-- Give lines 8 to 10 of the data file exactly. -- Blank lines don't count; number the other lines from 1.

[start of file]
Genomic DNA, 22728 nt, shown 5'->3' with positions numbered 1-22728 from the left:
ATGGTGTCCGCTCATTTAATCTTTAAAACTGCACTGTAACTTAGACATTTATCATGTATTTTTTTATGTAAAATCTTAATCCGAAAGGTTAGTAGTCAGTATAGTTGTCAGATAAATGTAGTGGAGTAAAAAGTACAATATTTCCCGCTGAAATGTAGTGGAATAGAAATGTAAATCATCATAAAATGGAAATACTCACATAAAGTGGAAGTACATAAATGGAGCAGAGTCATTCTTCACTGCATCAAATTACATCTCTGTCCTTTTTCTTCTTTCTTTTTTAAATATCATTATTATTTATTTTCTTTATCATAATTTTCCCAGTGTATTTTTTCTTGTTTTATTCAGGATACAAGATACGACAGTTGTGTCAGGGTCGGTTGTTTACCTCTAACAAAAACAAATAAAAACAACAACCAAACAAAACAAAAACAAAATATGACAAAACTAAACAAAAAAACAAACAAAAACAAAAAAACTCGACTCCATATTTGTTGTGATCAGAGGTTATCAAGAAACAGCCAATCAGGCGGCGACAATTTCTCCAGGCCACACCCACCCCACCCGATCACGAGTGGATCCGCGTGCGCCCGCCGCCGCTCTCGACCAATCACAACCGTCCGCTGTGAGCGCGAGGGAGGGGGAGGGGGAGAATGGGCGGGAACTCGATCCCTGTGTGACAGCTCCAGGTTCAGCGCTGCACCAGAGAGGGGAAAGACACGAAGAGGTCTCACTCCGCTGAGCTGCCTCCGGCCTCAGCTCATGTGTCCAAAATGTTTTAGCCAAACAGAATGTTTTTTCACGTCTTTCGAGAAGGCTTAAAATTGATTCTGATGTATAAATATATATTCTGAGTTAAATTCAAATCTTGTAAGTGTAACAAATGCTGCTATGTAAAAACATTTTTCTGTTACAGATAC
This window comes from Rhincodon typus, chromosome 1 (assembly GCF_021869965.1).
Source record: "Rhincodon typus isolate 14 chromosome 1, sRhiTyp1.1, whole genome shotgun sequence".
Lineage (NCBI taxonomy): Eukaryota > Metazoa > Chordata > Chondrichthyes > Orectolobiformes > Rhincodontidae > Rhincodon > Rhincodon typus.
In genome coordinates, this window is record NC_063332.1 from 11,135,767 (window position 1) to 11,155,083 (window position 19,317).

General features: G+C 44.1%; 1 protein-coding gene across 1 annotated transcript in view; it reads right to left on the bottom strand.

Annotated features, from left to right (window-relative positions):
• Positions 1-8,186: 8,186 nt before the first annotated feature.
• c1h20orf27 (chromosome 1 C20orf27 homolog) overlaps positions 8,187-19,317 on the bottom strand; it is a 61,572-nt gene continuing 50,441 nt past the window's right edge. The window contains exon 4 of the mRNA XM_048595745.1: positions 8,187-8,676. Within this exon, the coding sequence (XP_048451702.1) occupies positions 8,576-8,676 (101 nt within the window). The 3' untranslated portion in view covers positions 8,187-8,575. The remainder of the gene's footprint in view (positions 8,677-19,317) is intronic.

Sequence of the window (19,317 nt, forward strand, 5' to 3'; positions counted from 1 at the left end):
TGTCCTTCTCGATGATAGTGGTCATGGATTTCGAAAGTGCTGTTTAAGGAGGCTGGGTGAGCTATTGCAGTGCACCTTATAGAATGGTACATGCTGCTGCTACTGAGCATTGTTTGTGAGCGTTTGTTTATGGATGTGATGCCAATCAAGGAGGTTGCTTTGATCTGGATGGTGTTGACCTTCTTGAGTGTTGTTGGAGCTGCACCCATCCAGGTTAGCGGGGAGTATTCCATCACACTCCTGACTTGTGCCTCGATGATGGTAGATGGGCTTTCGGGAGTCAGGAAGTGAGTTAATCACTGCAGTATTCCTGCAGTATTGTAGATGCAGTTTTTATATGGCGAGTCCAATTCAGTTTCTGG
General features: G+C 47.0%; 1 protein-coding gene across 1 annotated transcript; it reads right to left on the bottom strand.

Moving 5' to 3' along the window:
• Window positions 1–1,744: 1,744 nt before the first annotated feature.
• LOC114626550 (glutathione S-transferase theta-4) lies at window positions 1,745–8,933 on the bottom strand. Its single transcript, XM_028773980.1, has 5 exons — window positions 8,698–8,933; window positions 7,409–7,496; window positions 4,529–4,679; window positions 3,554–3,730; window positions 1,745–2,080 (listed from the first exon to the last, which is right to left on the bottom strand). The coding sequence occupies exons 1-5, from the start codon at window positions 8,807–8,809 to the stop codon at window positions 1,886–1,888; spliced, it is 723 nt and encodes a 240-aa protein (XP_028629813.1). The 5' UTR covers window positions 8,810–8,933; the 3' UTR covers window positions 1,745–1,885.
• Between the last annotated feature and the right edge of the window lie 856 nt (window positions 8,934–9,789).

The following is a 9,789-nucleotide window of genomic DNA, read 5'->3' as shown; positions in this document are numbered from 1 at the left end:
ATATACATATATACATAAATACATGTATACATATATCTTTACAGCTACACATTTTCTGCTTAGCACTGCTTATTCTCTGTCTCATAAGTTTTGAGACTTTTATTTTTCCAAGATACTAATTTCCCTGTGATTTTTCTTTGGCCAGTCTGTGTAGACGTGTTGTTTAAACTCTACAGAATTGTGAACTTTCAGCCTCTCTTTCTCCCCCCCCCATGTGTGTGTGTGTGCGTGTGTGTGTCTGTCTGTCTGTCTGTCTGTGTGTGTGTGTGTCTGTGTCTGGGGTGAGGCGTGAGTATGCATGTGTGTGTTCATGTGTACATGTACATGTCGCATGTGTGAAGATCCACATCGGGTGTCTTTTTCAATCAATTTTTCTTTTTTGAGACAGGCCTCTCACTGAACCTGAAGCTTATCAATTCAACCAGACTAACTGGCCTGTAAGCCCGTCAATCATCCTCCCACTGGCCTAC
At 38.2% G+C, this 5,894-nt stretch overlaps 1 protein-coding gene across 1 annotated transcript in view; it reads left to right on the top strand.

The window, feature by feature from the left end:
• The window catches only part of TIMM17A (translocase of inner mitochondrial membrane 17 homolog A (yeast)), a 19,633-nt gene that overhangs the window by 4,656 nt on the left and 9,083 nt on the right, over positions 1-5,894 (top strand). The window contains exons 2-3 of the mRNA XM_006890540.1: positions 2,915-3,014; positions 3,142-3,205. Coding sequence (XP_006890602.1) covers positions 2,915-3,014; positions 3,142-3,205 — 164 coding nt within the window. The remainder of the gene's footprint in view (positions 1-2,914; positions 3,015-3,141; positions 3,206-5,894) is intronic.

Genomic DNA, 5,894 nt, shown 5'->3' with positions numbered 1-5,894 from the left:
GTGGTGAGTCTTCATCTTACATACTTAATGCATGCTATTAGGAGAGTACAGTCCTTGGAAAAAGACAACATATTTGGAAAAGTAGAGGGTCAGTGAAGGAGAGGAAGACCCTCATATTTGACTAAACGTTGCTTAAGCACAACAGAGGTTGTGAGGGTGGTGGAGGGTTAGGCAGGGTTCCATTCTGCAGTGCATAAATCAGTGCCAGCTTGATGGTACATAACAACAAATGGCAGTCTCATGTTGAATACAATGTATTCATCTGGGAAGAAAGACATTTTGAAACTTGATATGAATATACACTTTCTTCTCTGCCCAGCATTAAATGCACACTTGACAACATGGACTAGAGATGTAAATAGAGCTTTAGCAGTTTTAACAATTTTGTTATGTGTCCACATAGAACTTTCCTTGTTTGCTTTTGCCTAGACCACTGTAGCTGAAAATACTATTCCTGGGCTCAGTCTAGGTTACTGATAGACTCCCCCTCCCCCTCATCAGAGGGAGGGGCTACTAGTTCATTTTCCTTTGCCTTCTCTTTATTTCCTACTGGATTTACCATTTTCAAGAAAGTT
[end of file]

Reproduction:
Annotated features, from left to right (window-relative positions):
• Positions 1-8,186: 8,186 nt before the first annotated feature.
• c1h20orf27 (chromosome 1 C20orf27 homolog) overlaps positions 8,187-19,317 on the bottom strand; it is a 61,572-nt gene continuing 50,441 nt past the window's right edge. The window contains exon 4 of the mRNA XM_048595745.1: positions 8,187-8,676. Within this exon, the coding sequence (XP_048451702.1) occupies positions 8,576-8,676 (101 nt within the window). The 3' untranslated portion in view covers positions 8,187-8,575. The remainder of the gene's footprint in view (positions 8,677-19,317) is intronic.